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A massive biometric violation is just about time

I signed up for CLEAR about 2 years ago when I took a flight to DC from Seattle.

CLEAR is like "TSA PRE for VIPs." Basically, you pay $ 100 a year and many – but not all – airports – you can jump on the TSA PRE line. You also don't need to show the ID because your biometrics are scanned into the system, proving identity.

I had noticed, over the years, that more and more people got TSA PRE. Same for global entry. I alone probably got 50 people to register for the former and maybe 20 for the latter. They are huge time savers. I would say that CLEAR saves me 10-20 minutes on average on every other flight I take. Given how much I used to fly, it was worth it when I signed up.

When I use the CLEAR line, it takes an average of 1

-2 minutes to get to the X-ray screening area.

Until Monday 11 March.

When I arrived at Dulles at 7:10 for my 7:35 boarding / 8:00 departure road, I was confronted with a CLEAR line that was at least 45 people long.

That never happened to me.

I asked about it and it is obvious that Monday morning is like this. I just don't travel on Monday morning so often.

Still, other passengers made the same remark that the volume was unusually high.

I immediately jumped to the conclusion that CLEAR experienced massive growth and it eventually we I see an even higher priced, more exclusive service. Effectively, we will privatize the security at airports based on price points.

Then I took myself and realized that it can actually be a data point. A Monday morning rate for businessmen gives lots of meaning. So, maybe this was an anomaly.

Anyway, when I was in line, I had a scary thought.

The reason why CLEAR can handle people so much faster is that, like Global Entry, they use biometric (retina and fingerprints) to identify people.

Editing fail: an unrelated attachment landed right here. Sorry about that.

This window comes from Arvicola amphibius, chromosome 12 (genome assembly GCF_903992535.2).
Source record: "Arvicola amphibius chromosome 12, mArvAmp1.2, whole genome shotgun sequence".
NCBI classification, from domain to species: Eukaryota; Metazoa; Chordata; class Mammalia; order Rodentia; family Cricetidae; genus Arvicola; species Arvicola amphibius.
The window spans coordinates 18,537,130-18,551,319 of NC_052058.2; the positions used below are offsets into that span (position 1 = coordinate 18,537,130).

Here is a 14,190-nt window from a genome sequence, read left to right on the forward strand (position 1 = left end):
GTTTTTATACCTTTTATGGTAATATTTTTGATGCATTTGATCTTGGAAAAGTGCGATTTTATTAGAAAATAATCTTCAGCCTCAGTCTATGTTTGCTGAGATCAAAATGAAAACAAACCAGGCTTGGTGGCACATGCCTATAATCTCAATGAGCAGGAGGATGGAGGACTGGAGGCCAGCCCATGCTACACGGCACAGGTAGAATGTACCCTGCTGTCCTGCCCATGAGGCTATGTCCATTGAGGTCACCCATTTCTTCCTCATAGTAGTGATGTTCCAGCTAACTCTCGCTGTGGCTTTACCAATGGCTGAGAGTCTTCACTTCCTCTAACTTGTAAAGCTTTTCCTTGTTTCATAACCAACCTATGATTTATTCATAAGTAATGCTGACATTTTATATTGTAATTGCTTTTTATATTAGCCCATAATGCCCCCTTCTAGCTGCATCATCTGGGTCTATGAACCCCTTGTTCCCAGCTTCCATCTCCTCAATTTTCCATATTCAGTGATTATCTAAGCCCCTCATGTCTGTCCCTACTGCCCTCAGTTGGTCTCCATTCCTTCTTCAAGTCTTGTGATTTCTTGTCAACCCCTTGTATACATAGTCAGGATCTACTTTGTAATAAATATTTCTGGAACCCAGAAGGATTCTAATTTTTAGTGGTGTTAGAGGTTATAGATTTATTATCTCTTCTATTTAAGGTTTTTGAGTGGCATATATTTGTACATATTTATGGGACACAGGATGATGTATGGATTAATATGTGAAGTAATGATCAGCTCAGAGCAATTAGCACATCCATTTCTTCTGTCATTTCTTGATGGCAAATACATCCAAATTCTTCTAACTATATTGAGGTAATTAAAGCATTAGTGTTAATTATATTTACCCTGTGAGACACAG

Now that I signed up for the service, I acknowledged that I signed off some privacy to make it comfortable. We are increasingly making a trade-off as a society.

I did it anyway.

But when I saw the number of people who had made the same decision, I realized that the databases for both CLEAR and Global Entry were a biometric Equifax.

Equifax, as you know, was breeched and personal and financial data from over 100 million Americans stolen. What the effect of theft will be in the long term remains.

As these two biometric databases become more popular, they will become a major target for hackers. There is no doubt that there is a black market for individual biometric data.

A security expert will tell a hack is not a matter of "if", just a matter of "when". If not, both of these databases will be compromised. Similarly, the consequences will be unknown and far-reaching.

For something critical as the individual biometric identity, a centralized system that is vulnerable to compromise should be a non-starter package. In the end, we see decentralized blockchain systems that Everest tackles because they uniquely address the 2 major components of Identity: Authentication and Authorization. (Everest does not have an airport that offers CLEAR, but its technology – and the technology of similar blockchain-based startups – deals with similar use cases. Other players in space include Civic and uPort.)

Everyone understands "Authentication". "Are you really who you say you are? "

However, it is" authorization "which is actually more important. In this scenario, the owner of the Identity is the owner of the data, and they have full control over what they share and what they share.

With this type of control, Individuals start building a transaction history and ultimately a true "credit score." For example, in Everest, transactions are carried out via EverWallet and relentlessly written to the EverChain leader, who is the source of the credit score.

Everest is already working with several ministries across several Asian countries.

As governments and citizens become increasingly aware of privacy issues, there will be more willingness to consider alternatives, while the blockchain technology continues to grow in terms of security, robustness, adaptability to new threats and scalability. enable solutions that are orders of magnitude superior and better balance the need for biometric data as unique identifiers with the need for maximum security for the biometric data to protect individuals.

Eventually, global personal identity systems can only live on blockchain-based systems.

It's pretty clear to me, at least.

Jeremy Epstein is CEO of Never Stop Marketing and author of CMO Primer for Blockchain World. He is currently working in blockchain and decentralization space, including OpenBazaar, Zcash, ARK, Gladius, Peer Mountain and DAOstack.

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